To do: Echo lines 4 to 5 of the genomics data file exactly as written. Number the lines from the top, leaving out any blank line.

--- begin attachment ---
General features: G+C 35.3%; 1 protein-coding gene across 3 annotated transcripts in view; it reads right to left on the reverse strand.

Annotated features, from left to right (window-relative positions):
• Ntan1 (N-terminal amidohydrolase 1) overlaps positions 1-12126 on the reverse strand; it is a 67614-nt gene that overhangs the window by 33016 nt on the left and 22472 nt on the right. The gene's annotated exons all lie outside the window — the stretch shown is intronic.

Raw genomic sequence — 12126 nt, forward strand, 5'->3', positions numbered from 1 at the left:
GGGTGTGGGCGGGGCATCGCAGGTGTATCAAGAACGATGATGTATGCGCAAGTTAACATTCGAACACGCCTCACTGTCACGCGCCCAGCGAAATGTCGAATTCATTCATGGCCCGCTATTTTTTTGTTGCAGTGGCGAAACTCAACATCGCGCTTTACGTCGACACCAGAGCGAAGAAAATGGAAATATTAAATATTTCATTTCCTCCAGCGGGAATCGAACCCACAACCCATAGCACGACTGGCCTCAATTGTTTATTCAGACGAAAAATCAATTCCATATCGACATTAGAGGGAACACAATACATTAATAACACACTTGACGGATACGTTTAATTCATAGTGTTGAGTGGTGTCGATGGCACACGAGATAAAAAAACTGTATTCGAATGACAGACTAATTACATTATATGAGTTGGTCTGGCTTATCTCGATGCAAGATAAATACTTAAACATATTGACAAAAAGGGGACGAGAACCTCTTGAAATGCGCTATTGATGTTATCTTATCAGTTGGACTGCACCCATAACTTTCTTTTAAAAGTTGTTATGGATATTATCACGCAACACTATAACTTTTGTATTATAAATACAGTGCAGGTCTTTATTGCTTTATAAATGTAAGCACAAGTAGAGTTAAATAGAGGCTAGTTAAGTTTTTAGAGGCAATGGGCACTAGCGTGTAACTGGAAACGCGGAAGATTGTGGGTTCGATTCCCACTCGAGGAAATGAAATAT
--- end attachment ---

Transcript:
Raw genomic sequence — 12126 nt, forward strand, 5'->3', positions numbered from 1 at the left:
GGGTGTGGGCGGGGCATCGCAGGTGTATCAAGAACGATGATGTATGCGCAAGTTAACATTCGAACACGCCTCACTGTCACGCGCCCAGCGAAATGTCGAATTCATTCATGGCCCGCTATTTTTTTGTTGCAGTGGCGAAACTCAACATCGCGCTTTACGTCGACACCAGAGCGAAGAAAATGGAAATATTAAATATTTCATTTCCTCCAGCGGGAATCGAACCCACAACCCATAGCACGACTGGCCTCAATTGTTTATTCAGACGAAAAATCAATTCCATATCGACATTAGAGGGAACACAATACATTAATAACACACTTGACGGATACGTTTAATTCATAGTGTTGAGTGGTGTCGATGGCACACGAGATAAAAAAACTGTATTCGAATGACAGACTAATTACATTATATGAGTTGGTCTGGCTTATCTCGATGCAAGATAAATACTTAAACATATTGACAAAAAGGGGACGAGAACCTCTTGAAATGCGCTATTGATGTTATCTTATCAGTTGGACTGCACCCATAACTTTCTTTTAAAAGTTGTTATGGATATTATCACGCAACACTATAACTTTTGTATTATAAATACAGTGCAGGTCTTTATTGCTTTATAAATGTAAGCACAAGTAGAGTTAAATAGAGGCTAGTTAAGTTTTTAGAGGCAATGGGCACTAGCGTGTAACTGGAAACGCGGAAGATTGTGGGTTCGATTCCCACTCGAGGAAATGAAATAT